Sunday, May 7, 2017

Timothy B. Schmit at B.B. King Blues Club & Grill

Timothy B. Schmit was born in Oakland, California, and raised in Sacramento, where at age 15 he played folk music in Tim, Tom & Ron. That group evolved into a surf band called the Contenders, then had a British-Invasion-inspired hit in 1965 as the New Breed and then became a rock band called Glad by 1968. In 1968, Schmit auditioned for country-rockers Poco but the position was filled by Randy Meisner; Meisner then quit the band in 1970, and Schmit replaced him on bass and vocals. Schmit then replaced Meisner again on bass and vocals in 1977 in the Eagles. Ironically, while the Eagles were often perceived as a California band, the late-joining Schmit was the only member of the group born in the Golden State. After the Eagles broke up in 1980, Schmit embarked on a solo career, releasing solo albums and expanding his role as a studio musician, and rejoined the Eagles when the band reunited in 1994. In 1998, he was inducted into the Rock and Roll Hall of Fame as a member of the Eagles. Schmit's sixth and most recent studio album, Leap of Faith, was released on September 23, 2016. He is also performing with the reunited Eagles this summer.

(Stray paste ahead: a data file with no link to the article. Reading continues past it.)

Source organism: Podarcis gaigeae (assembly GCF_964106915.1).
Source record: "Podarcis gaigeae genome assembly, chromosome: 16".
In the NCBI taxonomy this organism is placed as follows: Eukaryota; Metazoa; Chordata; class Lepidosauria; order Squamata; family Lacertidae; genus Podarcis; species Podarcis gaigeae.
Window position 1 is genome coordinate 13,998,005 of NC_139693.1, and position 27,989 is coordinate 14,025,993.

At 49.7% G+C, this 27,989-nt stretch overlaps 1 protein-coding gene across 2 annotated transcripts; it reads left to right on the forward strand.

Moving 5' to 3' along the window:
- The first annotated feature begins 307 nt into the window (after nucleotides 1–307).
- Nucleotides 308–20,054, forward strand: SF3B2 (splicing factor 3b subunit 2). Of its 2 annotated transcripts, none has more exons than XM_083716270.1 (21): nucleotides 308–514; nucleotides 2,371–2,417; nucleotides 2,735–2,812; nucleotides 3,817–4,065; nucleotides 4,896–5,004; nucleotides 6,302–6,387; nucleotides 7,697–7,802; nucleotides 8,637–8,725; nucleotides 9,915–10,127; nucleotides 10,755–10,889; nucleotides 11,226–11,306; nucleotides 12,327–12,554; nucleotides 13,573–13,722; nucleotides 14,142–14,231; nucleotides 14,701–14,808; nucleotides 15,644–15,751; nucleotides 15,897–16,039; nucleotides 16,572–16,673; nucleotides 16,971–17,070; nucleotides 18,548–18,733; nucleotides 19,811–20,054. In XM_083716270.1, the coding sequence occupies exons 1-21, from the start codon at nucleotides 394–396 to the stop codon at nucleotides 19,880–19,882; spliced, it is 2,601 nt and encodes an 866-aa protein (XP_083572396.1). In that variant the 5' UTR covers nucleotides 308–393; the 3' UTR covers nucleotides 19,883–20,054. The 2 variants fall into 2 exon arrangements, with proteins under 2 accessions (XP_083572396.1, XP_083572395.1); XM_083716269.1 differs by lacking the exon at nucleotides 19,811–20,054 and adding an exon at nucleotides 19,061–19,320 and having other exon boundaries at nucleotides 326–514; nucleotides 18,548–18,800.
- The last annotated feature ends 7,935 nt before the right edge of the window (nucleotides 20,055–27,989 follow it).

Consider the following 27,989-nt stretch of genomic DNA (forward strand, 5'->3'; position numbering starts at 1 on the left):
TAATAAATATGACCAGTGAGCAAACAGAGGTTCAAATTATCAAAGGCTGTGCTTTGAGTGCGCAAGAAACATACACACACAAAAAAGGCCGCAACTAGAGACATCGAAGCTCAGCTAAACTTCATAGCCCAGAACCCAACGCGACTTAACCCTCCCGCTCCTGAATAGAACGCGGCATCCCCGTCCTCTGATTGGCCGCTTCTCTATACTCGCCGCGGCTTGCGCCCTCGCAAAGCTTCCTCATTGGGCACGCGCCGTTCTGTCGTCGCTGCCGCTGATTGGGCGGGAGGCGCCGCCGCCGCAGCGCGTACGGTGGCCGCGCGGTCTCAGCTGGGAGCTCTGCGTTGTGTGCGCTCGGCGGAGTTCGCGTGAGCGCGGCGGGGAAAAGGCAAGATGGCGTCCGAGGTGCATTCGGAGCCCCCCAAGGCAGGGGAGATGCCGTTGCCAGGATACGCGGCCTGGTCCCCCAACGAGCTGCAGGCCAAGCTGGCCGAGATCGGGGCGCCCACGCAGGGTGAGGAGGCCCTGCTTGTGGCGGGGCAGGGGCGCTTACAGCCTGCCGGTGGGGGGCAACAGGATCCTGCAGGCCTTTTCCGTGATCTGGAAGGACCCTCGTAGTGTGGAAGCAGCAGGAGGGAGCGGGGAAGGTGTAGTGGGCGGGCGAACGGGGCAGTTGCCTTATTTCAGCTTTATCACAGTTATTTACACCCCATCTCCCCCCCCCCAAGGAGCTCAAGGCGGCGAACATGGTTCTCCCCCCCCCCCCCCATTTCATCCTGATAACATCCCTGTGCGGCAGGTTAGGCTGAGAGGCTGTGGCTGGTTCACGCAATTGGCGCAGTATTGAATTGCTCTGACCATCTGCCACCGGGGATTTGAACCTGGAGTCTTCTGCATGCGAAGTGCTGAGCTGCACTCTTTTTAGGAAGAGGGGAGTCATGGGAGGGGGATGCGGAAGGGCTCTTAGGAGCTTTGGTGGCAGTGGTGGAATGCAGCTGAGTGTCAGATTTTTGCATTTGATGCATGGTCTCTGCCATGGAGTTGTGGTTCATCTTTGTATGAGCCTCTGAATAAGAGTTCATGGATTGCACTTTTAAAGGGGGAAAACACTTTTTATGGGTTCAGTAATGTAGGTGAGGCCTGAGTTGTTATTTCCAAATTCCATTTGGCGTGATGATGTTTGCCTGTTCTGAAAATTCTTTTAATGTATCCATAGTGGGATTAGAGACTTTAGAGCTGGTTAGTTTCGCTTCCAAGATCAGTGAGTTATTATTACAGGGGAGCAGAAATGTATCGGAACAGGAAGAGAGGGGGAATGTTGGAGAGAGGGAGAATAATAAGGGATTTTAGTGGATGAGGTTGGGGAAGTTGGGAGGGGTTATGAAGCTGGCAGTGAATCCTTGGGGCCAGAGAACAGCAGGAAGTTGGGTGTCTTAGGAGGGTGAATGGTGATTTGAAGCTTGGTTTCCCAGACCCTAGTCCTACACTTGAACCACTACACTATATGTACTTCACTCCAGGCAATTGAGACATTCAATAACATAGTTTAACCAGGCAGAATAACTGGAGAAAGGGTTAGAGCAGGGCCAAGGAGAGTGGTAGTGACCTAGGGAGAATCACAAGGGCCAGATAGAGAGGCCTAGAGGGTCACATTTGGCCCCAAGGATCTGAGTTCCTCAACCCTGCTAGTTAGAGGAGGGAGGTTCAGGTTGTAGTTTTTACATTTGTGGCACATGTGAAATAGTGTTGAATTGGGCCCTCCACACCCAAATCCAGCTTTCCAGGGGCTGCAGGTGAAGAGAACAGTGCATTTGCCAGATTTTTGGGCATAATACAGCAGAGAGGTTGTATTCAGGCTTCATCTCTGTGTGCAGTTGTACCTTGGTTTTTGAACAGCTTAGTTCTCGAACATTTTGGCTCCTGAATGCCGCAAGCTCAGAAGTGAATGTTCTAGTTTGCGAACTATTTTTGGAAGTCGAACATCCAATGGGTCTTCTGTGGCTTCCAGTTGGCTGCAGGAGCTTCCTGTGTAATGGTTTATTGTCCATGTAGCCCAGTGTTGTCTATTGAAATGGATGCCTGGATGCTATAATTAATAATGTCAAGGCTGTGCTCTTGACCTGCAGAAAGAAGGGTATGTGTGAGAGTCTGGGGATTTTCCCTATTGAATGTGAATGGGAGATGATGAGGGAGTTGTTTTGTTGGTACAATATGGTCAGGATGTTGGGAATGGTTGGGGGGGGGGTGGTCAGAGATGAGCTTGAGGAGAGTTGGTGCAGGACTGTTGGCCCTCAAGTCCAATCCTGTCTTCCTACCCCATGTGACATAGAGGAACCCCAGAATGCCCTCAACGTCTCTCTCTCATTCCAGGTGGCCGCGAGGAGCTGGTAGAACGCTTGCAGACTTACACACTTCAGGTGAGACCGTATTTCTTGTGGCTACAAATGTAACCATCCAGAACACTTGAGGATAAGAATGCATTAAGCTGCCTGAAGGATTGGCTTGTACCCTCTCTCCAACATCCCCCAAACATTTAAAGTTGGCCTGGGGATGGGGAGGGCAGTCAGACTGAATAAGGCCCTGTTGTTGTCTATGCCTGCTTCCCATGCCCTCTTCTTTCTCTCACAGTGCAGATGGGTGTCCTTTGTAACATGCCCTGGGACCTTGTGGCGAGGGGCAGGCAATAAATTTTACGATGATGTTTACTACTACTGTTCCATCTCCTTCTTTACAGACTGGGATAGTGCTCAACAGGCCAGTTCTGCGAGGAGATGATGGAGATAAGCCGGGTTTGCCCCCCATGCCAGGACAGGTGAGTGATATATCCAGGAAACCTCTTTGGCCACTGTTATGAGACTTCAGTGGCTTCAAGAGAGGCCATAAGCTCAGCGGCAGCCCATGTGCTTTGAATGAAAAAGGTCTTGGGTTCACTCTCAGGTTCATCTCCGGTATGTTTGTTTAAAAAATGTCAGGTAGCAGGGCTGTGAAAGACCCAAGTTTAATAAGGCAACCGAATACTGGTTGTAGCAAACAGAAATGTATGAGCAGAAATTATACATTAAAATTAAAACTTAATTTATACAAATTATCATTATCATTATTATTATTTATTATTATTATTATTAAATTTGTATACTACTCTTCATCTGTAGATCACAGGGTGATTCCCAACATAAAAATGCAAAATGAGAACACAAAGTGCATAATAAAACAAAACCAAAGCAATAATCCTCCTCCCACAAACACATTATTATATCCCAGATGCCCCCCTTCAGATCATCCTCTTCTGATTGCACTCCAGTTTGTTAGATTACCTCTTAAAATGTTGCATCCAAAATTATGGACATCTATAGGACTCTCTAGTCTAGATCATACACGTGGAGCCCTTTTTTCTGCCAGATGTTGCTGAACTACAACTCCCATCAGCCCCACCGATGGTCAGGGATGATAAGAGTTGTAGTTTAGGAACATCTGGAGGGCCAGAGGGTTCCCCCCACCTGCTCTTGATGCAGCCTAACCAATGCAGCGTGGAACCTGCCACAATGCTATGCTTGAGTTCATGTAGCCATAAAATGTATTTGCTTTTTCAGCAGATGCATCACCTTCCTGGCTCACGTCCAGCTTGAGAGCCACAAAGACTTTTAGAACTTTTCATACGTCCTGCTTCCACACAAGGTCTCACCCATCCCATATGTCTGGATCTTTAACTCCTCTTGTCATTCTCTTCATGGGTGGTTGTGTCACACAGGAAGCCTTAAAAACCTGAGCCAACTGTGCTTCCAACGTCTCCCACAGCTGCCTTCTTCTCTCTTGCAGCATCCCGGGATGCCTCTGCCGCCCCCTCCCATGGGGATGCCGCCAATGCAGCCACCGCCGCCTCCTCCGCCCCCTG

Schmit's concert at B.B. King Blues Club & Grill tonight was advertised as a retrospective of his career, but the set included only a couple of Poco and Eagles songs. The set largely was comprised of songs from Schmit's solo albums. He was in fine voice despite a recent bout with throat cancer, was affable and congenial is his between-songs talks, and performed well on guitar and bass. He gave his repertoire a "Peaceful, Easy Feeling" in more ways than one, and included his "I Can't Tell You Why" from his Eagles catalogue. The problem was that the rest of his set did not match the perfection of these songs from the 1970s. The songs captured the California country rock sound, but none stood out as songs one would want to hear again and again. Schmit's forays into rock, soul and bluegrass made the concert pleasant enough, but not especially notable.

Visit Timothy B. Schmit at

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